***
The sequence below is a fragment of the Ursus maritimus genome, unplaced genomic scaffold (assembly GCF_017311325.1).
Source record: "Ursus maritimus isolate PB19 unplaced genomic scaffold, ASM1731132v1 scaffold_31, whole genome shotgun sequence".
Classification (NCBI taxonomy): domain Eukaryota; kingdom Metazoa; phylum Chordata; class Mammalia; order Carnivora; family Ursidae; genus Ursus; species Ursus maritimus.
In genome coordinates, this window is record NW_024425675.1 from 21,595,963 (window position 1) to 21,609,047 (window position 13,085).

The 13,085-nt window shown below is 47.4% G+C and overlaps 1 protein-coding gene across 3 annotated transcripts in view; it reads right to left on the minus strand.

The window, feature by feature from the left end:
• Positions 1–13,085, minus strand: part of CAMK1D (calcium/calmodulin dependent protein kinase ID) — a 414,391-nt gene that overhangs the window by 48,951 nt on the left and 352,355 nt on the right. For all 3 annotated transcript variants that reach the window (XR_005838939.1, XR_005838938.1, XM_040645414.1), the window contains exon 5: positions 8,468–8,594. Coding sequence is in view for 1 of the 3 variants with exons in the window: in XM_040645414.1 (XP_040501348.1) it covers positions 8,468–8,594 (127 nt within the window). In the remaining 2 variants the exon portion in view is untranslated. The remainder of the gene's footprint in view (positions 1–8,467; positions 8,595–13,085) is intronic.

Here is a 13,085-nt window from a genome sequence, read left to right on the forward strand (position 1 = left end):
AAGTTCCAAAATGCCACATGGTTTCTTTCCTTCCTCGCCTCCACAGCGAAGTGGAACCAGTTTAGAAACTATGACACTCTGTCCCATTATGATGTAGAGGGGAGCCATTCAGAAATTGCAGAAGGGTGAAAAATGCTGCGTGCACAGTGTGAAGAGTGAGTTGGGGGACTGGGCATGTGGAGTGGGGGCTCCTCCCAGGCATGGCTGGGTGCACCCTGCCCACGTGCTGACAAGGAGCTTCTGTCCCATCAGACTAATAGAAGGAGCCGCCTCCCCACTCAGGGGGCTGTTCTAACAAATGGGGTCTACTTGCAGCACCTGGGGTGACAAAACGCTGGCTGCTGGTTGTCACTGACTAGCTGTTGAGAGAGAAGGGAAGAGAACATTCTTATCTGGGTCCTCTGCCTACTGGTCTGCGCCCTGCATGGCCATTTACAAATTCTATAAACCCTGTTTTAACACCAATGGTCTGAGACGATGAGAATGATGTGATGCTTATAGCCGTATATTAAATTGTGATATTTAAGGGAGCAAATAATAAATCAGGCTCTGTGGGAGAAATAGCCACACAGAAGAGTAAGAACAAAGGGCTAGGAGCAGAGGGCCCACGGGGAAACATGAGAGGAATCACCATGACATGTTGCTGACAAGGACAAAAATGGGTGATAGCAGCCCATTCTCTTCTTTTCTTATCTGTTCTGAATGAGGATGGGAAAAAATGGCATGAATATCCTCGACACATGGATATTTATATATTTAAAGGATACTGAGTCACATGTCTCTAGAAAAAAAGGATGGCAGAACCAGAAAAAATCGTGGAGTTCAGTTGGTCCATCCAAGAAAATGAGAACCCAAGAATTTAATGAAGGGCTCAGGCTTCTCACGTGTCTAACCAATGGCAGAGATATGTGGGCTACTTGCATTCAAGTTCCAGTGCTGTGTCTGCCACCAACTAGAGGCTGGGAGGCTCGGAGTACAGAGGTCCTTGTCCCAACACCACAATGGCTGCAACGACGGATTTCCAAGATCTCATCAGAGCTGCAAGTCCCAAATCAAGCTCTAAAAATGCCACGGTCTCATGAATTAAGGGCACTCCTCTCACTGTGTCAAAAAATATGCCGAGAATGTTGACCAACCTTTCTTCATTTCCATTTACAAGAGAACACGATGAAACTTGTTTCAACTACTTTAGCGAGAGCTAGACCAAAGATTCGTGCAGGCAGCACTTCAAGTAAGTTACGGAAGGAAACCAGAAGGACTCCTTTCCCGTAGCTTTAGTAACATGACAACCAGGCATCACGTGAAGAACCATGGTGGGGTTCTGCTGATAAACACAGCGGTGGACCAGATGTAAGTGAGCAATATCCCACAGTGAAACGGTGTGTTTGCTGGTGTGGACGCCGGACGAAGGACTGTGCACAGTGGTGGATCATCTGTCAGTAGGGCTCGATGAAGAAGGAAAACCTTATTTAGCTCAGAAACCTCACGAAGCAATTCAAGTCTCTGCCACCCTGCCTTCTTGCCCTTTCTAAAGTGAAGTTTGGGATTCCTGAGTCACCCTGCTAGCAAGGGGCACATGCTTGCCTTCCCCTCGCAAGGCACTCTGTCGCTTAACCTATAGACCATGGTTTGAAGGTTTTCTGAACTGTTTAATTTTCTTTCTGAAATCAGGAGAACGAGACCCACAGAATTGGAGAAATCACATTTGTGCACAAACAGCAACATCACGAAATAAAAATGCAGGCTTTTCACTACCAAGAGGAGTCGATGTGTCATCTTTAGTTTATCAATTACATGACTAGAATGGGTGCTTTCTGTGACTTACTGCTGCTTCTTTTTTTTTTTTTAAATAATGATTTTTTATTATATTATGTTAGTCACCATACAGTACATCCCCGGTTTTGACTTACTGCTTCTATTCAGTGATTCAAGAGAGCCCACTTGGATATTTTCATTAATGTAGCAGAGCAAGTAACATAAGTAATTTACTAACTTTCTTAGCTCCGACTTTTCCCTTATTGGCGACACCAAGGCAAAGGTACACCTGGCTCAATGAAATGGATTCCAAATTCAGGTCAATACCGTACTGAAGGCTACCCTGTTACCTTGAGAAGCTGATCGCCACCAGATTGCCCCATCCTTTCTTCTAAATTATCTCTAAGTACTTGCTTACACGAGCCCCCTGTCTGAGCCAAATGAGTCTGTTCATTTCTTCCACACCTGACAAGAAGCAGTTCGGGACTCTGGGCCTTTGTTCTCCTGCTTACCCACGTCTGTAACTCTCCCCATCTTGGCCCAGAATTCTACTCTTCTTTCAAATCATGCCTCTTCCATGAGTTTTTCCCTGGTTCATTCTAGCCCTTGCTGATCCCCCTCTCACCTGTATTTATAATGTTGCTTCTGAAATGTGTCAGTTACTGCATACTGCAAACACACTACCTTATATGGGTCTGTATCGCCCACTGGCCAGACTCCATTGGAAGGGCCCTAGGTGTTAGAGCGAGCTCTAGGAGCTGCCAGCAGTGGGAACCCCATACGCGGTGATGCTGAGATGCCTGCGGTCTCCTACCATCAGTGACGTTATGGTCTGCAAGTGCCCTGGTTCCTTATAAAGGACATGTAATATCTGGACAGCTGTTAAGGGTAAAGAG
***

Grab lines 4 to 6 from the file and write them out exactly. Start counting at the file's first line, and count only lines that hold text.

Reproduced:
In genome coordinates, this window is record NW_024425675.1 from 21,595,963 (window position 1) to 21,609,047 (window position 13,085).

The 13,085-nt window shown below is 47.4% G+C and overlaps 1 protein-coding gene across 3 annotated transcripts in view; it reads right to left on the minus strand.

The window, feature by feature from the left end: